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StanChart's makeover still has a long way to go

Latest figures show costs are bloated, at just under 70% of income; return on tangible equity was just 5.1%

Stop and go: StanChart boss Bill Winters promises to do more to cut costs and double return on tangible equity to at least 10 per cent by 2021. Even then, the bank would lag its Singapore peer, DBS.


THE Standard Chartered makeover is barely halfway there.

The Asia-focused lender kept costs under control and curbed bad debts, but socking away US$900 million for potential regulatory fines restrained profit growth to 5.5 per cent last year.

Boss Bill Winters promises to cut costs more and to double return on tangible equity to at least 10 per cent by 2021. Even then, the bank would lag its Singapore peer, DBS.

Since Mr Winters took the helm in 2015, StanChart has been shedding riskier assets and improving its capital position. It is paying dividends and promising to return more cash.

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The common equity Tier 1 capital ratio was 14.2 per cent, above a newly raised target range. Better still, StanChart may be close to drawing a line under a US probe into breaches of Iran sanctions.

Last year's numbers, unveiled on Tuesday, reveal how much is left to be done. Costs are bloated, at just under 70 per cent of income, even if some of that is due to much-needed investment in new technology.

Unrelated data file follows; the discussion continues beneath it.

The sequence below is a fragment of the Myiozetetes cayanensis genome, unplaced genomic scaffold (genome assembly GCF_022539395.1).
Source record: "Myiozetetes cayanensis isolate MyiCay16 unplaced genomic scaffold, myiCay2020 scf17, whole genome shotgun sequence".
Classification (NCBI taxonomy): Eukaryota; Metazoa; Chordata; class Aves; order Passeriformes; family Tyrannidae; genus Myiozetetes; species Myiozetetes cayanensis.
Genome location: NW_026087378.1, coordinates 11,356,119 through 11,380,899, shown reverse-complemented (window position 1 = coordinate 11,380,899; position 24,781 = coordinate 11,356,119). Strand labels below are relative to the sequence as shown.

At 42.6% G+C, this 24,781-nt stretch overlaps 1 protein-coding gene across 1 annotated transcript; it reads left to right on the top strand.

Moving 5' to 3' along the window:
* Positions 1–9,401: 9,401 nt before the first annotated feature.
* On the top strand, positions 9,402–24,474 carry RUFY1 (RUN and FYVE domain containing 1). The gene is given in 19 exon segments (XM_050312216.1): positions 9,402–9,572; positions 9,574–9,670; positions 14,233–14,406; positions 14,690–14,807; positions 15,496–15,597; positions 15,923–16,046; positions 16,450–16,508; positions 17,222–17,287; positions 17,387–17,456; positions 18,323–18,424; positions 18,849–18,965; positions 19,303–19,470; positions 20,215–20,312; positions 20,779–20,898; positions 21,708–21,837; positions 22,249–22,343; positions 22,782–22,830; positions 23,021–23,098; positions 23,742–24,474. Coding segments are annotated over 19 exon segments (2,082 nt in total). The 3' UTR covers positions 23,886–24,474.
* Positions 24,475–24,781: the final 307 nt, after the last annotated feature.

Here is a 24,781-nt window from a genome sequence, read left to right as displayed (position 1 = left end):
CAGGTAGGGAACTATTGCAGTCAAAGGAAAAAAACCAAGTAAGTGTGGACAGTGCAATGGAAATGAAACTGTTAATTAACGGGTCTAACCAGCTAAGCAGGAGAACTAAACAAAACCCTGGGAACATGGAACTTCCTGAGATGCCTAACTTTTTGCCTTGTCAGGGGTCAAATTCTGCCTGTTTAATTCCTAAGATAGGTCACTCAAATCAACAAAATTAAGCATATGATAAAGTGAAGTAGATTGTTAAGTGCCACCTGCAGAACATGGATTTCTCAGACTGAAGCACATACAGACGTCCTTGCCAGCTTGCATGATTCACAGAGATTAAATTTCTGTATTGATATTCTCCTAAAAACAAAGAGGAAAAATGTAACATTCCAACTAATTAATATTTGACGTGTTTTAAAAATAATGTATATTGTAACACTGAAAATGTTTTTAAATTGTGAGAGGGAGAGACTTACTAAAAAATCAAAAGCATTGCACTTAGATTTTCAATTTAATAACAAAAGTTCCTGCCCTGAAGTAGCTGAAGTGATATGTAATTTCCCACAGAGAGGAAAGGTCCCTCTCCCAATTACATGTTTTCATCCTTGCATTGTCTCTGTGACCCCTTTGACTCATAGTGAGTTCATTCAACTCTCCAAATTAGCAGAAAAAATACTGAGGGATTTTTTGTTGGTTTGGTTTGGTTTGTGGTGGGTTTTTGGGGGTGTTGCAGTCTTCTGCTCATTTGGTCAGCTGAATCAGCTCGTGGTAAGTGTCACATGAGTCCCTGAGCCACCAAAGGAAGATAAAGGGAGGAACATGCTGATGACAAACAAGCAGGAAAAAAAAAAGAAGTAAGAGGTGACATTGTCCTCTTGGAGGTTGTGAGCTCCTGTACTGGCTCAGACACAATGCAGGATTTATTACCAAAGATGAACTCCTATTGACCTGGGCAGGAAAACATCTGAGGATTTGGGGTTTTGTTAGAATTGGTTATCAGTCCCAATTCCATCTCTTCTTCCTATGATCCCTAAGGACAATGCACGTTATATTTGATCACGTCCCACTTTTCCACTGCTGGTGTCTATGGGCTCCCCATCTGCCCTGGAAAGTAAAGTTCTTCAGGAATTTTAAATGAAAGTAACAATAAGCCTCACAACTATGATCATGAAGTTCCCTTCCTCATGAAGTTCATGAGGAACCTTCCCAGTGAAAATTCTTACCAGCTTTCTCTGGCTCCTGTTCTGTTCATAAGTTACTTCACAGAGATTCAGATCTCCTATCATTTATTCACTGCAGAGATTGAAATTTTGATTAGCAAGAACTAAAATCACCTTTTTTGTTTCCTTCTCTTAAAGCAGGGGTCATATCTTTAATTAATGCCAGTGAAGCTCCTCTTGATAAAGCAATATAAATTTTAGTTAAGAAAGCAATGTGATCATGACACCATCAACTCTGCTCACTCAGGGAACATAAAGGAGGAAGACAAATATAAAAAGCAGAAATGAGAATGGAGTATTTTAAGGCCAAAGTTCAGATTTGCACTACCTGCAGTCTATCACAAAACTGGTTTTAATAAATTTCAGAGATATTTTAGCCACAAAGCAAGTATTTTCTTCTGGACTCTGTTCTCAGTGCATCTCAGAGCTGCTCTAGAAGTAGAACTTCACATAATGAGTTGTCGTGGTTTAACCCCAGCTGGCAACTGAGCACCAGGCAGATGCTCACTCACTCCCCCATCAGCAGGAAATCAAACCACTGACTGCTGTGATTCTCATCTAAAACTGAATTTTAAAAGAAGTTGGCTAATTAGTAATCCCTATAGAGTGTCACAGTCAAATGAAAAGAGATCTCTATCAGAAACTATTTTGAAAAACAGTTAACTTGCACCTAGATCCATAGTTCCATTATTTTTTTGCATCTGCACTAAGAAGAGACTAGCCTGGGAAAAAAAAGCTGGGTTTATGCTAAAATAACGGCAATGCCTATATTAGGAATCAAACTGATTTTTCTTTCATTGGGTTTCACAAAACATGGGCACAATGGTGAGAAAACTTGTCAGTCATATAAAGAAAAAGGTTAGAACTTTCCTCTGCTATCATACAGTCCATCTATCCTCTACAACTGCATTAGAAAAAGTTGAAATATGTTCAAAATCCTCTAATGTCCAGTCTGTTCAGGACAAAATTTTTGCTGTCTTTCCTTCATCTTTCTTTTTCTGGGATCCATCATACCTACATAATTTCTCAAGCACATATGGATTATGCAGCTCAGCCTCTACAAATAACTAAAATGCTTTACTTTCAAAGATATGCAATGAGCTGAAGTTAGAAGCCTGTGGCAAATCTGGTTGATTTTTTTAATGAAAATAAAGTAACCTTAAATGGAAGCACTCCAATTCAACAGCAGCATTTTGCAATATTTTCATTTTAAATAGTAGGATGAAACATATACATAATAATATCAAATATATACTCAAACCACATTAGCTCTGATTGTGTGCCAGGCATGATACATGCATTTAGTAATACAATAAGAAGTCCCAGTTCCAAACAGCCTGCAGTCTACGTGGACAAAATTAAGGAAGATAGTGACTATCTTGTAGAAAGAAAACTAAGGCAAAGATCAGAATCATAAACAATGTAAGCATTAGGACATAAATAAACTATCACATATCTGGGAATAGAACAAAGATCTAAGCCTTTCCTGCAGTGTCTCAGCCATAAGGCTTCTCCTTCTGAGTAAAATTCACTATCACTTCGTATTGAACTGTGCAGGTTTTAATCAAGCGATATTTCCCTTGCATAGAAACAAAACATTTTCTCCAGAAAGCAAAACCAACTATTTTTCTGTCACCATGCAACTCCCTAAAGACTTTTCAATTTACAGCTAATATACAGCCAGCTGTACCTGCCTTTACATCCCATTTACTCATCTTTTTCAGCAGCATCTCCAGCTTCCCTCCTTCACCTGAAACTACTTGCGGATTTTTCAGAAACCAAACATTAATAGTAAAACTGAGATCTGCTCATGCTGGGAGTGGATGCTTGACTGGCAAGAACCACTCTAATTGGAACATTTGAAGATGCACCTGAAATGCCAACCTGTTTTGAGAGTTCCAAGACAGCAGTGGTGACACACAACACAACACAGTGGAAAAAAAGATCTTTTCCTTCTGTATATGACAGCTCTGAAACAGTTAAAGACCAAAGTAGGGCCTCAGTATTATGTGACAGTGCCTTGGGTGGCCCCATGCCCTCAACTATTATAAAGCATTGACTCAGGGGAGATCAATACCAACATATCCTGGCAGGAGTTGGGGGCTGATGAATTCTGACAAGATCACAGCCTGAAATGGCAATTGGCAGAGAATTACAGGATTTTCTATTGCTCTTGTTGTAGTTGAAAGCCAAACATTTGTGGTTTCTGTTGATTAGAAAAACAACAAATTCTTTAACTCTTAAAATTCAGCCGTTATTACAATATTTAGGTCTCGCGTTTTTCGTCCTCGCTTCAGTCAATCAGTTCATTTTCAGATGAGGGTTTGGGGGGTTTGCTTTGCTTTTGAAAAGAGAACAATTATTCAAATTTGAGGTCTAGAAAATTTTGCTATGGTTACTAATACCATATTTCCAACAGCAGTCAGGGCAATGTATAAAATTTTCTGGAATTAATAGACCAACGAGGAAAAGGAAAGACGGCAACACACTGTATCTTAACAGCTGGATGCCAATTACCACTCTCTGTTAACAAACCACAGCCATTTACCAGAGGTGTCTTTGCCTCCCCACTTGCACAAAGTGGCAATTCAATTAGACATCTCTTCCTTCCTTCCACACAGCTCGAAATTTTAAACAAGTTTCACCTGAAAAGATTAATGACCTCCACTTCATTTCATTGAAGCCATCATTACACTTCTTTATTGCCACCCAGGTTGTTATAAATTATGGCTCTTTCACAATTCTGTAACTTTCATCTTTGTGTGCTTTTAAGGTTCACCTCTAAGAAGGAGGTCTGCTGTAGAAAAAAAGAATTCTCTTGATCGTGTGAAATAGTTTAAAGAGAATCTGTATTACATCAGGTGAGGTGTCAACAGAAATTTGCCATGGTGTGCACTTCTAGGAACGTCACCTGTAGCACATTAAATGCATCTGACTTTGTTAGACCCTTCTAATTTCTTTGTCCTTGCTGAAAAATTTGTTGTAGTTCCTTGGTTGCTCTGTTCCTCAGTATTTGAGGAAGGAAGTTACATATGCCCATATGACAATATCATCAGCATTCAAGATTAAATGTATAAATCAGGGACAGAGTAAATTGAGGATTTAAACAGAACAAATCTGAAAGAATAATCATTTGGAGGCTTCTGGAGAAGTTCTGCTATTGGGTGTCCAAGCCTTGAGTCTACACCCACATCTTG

Its return on tangible equity was just 5.1 per cent, on an underlying basis, below a cost of capital probably nearer 10 per cent. Small wonder StanChart trades at just about half its book value.

Things looks worse against rivals. DBS is an imperfect comparison, given its narrower focus. With a similar revenue base, though, it reported a cost-to-income ratio in 2018 of 44 per cent. Its US$48 billion market value is almost double StanChart's and it fetches a 30 per cent premium to book value.

Digital investment is a big distinction. For DBS, digital customers in 2017 generated a return on equity of around 27 per cent, compared to 18 per cent for traditional ones.

Scaling back in less profitable retail businesses and others across some 60-plus markets should help Standard Chartered. It wants to wring more out of India, Korea, Indonesia and the United Arab Emirates, which account for a fifth of costs but just 13 per cent of profit.

An eventual sale of its stake in Indonesia's Permata might also help accelerate returns to shareholders. After a 40 per cent fall in the stock price since Mr Winters took over, there is clearly a long way yet to go.

On Twitter Standard Chartered said on Tuesday it would cut US$700 million in costs and exit smaller business over the next three years as it reported a 5.5 per cent rise in full-year pre-tax profit, to US$2.6 billion.

Excluding the impact of some restructuring costs and a US$900 million provision to cover fines from regulatory investigations in the United States and Britain, the bank's underlying pre-tax profit was US$3.9 billion, up 28 per cent and close to an average analyst estimate compiled by Refinitiv.

The volume of credit impairments improved to US$740 million, 38 per cent lower than in 2017.

Standard Chartered said its 2018 net interest margin was 1.58 per cent, compared to 1.55 per cent a year earlier.

Underlying return on equity improved year over year to 4.6 per cent from 3.5 per cent while underlying return on tangible equity grew to 5.1 per cent from 3.9 per cent. The bank said it plans to achieve a return on tangible equity of at least 10 per cent by 2021.

Cost growth is expected to remain below the rate of inflation over the coming three years while its income growth target will stay at 5 per cent to 7 per cent through 2021.

The bank paid a final dividend of 15 US cents a share, up 36 per cent from 2017. REUTERS

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